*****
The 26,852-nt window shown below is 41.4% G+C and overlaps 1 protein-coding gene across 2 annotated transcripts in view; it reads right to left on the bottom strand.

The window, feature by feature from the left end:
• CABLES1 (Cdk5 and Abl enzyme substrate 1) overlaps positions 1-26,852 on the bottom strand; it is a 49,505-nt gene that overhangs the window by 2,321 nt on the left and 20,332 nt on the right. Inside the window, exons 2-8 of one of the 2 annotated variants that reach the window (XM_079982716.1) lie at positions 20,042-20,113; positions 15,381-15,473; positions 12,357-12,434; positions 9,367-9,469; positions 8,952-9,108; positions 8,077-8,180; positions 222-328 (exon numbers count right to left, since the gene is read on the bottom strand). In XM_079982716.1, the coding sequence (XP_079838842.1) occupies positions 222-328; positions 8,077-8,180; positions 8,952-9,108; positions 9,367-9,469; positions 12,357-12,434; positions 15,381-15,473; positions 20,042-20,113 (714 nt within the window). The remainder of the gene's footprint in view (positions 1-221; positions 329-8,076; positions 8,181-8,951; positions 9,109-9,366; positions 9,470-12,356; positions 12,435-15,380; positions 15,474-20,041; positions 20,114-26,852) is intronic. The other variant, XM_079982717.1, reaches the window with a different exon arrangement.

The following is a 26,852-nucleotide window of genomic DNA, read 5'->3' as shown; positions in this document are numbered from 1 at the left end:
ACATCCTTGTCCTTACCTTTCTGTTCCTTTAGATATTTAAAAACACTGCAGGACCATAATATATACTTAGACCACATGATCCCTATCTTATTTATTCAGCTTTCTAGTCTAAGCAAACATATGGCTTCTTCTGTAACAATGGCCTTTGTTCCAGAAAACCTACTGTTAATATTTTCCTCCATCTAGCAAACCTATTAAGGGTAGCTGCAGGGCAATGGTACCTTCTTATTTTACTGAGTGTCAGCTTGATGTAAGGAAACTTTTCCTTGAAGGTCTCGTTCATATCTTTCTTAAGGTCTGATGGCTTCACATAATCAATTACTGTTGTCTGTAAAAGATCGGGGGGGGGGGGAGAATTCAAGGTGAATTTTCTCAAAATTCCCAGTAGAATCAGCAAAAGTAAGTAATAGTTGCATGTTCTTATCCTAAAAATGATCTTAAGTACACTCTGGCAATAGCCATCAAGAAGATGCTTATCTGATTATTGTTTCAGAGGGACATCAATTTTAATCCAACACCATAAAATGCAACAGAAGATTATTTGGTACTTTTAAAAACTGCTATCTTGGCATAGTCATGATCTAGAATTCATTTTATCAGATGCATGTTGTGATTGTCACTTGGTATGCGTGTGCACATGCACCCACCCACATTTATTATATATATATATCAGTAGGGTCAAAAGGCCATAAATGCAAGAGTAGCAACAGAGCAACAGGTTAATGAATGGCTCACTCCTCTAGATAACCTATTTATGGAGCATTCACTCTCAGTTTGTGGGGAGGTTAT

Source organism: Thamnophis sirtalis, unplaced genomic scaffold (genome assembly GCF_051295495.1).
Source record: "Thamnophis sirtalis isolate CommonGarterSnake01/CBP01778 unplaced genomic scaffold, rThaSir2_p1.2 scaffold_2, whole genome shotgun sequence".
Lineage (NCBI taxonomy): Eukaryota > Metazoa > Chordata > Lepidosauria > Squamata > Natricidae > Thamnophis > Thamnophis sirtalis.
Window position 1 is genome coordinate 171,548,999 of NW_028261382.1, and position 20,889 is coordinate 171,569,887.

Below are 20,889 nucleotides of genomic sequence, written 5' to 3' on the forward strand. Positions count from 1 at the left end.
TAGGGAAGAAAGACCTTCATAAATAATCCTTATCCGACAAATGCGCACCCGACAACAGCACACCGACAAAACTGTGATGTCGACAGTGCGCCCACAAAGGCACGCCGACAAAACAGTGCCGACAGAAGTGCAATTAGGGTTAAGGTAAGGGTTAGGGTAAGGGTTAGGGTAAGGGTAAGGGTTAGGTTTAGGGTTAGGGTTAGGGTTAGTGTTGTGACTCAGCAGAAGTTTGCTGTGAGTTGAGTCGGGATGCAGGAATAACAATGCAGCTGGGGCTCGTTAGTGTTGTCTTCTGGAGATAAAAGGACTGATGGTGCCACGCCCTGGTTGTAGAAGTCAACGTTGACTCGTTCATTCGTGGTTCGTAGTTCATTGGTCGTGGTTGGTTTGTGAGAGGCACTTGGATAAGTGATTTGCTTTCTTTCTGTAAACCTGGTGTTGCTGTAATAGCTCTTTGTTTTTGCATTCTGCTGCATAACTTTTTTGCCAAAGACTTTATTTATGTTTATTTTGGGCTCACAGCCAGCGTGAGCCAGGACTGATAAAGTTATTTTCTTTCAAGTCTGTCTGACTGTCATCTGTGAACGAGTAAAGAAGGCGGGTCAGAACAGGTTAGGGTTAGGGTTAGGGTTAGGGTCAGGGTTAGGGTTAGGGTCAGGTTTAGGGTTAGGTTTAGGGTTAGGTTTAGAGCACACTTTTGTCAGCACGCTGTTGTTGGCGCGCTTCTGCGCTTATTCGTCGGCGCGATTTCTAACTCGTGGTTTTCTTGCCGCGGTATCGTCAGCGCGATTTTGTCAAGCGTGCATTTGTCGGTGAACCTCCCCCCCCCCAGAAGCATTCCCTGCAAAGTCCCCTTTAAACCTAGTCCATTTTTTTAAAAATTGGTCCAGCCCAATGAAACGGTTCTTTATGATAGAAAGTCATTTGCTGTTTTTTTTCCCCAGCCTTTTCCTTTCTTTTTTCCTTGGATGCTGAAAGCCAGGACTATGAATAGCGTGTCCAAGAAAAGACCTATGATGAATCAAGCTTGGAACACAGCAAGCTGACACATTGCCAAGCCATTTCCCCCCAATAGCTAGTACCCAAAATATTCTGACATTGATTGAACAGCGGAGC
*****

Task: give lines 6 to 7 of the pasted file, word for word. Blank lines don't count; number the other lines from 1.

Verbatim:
Source organism: Thamnophis sirtalis, unplaced genomic scaffold (genome assembly GCF_051295495.1).
Source record: "Thamnophis sirtalis isolate CommonGarterSnake01/CBP01778 unplaced genomic scaffold, rThaSir2_p1.2 scaffold_2, whole genome shotgun sequence".